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Celebration turns to grief with death of one of the panda twins at National Zoo

Celebration turns to grief with death of one of the panda twins at National Zoo
One of the two giant panda cubs born Aug. 22 at the National Zoo is cared for by members of the zoo's panda team. One of the cubs died Wednesday. (National Zoo)

One of two pandas whose weekend births captured world attention died Wednesday, a reminder that the bears who grow into giant puffy icons enter the world as fragile creatures, hairless and weighing about as much as a bar of soap.

The birth of the twins at the Smithsonian's National Zoo on Saturday night created a frenzy of excitement, crashing the zoo's "panda cam." Only four American zoos have giant pandas, and they have become a symbol of preservation and a star attraction.

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But by Wednesday, excitement turned to grief.

"When we realized the cub wasn't going to make it, it was devastating," Brandie Smith, associate director of animal care sciences for the National Zoo, said at a news conference.

The cub had been at risk from the beginning, owing to its small stature and the difficulty panda mothers have in manipulating two babies at once.

"These cubs are very fragile," said Don Neiffer, the zoo's chief veterinarian. "Pandas don't have a great track record at trying to raise twins."

Neiffer said it would take time to learn the exact cause of death through a full necropsy and, possibly, further study of the bear's tissue.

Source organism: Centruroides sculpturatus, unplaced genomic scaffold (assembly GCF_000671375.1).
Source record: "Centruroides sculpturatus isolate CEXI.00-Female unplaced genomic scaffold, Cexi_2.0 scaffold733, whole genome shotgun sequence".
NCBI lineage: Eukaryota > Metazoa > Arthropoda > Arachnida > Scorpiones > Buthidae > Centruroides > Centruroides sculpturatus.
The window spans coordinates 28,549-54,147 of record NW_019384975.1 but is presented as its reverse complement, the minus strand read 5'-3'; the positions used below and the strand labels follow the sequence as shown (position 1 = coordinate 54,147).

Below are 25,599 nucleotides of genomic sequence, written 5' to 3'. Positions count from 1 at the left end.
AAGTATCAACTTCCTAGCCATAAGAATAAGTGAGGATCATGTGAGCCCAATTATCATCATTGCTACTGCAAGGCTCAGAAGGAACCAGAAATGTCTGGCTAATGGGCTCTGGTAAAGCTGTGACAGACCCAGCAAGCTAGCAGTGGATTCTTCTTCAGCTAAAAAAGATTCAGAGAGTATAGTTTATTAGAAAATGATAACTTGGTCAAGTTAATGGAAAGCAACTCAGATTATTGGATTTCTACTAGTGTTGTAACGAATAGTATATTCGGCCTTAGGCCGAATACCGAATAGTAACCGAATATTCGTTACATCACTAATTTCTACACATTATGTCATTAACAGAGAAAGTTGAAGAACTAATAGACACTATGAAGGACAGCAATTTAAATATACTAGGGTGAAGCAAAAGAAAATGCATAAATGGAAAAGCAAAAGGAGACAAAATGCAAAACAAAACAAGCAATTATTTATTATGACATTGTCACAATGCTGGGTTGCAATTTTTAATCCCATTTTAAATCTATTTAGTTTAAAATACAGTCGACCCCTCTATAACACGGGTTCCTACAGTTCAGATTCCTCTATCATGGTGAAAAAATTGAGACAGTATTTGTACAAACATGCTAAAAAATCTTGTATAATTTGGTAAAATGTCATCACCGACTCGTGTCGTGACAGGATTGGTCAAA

Zookeepers said the larger of the two cubs appears to be in good health and is with its mother, Mei Xiang. Neither of the two cubs had been named, nor have their genders been determined.

"We still have a very healthy mom and one very healthy baby," Smith said.

To compensate for Mei Xiang's challenges in caring for both cubs at once, zoo officials had attempted to swap the cubs out every few hours. But the plan depended on Mei Xiang's willingness to trade babies with veterinarians and other caregivers, something Mei Xiang resisted at times because she is, according to Neiffer, "a fiercely good mother."

Mei Xiang, however, did not appear to favor one cub over the other, Smith and Neiffer said. She tried but failed to give them equal attention since their birth.

But the smaller cub had struggled, requiring tube feeding. A specialist in panda twins from Zoo Atlanta, the only American zoo to successfully breed giant panda twins, traveled to Washington as soon as the cubs were born, part of a team of experts giving the cubs round-the-clock attention.

On Tuesday afternoon, the smaller cub appeared to be getting healthier, leaving an incubator to spend time with its mother to get nutrients, gain weight and bond, Neiffer said.

But zookeepers could not see the cub clearly, as it was 1,500 times smaller than its mother and could easily be hidden under her chin or armpit, he said.

"So we relied a lot on what mom was doing," he said. "She never showed us any signs that she was concerned about her infant."

On Wednesday morning, when zookeepers swapped the cubs again, they noticed the smaller cub was not faring well — failing to gain weight, appearing weaker and showing signs of respiratory problems.

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"Despite extreme efforts on the part of our dedicated staff, we weren't able to change things," Neiffer said.

The cub died just after 2 p.m.

Twitter: @noahbierman

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